Log in to Wynton JupyterHub (JHub) #

As of now JHub can be accessed either by connecting to VPN or from campus network using JupyterHub Login.

Please set up your own environment before getting started. The base environment on JupyterHub is installed locally on the server and won’t be accessible from the cluster.

There are several ways one can set up an environment, we recommend using virtualenv. See Installing packages to a virtual environment for instructions.

Creating an IPython kernel for virtual environment #

To create an IPython kernel that you can access from JHub follow the steps below. First, activate the virtual environment, i.e.

[alice@dev2 ~]$ cd my_project
[alice@dev2 my_project]$ . bin/activate
(my_project) [alice@dev2 my_project]$ 

Second, install the ipykernel package and create an IPython kernel:

(my_project) [alice@dev2 my_project]$ python -m pip install ipykernel
(my_project) [alice@dev2 my_project]$ python -m ipykernel install --user --name=<my_project>

Refresh JHub page and you should see the new IPython kernel.

Interactive Data Science on SGE with Dask #

Dask can scale Python natively by distributing the job to compute nodes. You would have to use Dask-specific libraries to be able to leverage this.

from dask_jobqueue import SGECluster
from dask.distributed import Client

cluster = SGECluster(queue = "short.q",
                     cores = 1,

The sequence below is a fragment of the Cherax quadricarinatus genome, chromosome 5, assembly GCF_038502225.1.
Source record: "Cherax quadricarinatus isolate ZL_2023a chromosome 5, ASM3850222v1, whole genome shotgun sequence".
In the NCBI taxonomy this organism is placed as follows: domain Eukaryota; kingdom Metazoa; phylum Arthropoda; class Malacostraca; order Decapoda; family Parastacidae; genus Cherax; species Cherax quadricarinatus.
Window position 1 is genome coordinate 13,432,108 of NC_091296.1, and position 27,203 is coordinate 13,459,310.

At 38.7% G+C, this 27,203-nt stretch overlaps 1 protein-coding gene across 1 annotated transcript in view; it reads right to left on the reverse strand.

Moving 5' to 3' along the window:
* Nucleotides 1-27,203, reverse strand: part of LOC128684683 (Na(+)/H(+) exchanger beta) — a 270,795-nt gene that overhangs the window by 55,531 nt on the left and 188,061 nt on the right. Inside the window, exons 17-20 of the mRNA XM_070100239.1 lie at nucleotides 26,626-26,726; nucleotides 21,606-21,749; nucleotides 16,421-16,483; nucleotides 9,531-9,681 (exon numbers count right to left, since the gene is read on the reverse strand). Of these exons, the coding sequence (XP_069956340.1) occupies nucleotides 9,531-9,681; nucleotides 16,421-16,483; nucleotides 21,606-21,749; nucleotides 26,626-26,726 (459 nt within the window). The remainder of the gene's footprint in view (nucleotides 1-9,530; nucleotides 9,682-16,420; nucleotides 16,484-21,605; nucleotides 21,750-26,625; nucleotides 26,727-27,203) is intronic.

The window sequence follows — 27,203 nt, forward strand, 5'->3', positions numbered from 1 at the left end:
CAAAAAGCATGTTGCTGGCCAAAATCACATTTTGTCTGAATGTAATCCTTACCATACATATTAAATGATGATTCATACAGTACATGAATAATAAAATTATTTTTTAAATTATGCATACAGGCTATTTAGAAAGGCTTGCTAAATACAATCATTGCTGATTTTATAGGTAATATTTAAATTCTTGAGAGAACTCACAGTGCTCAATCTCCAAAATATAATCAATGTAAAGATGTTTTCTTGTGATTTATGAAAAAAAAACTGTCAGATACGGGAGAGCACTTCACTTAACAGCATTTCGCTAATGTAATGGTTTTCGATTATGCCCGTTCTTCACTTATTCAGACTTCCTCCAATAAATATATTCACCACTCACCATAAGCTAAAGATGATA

memory = "1GB",
                     walltime = "00:10:00",
                     death_timeout = 60,
                     local_directory = "/wynton/scratch/$USER",
                     log_directory = "~/dask_logs",
                     
                     # Python for Dask worker to use, visible to the grid nodes
                     python = "/wynton/group/jhadmin/base-clone/bin/python",
                     
                     # Increment the port up from 40000 if it's taken. 
                     # Needed for the Dask workers to communicate back
                     # to the scheduler on the app server
                     scheduler_options = {
                         "host": "172.26.28.50:40000"
                     })
import os

# Set environment variables
os.environ["SGE_ROOT"] = "/opt/sge"
cluster.scale(2) # number of workers needed for your job
client = Client(cluster)
client

You can check if the workers are assigned, by running the qstat command from the Python prompt as:

!qstat

To print the assigned SGE parameters, call:

print(cluster.job_script())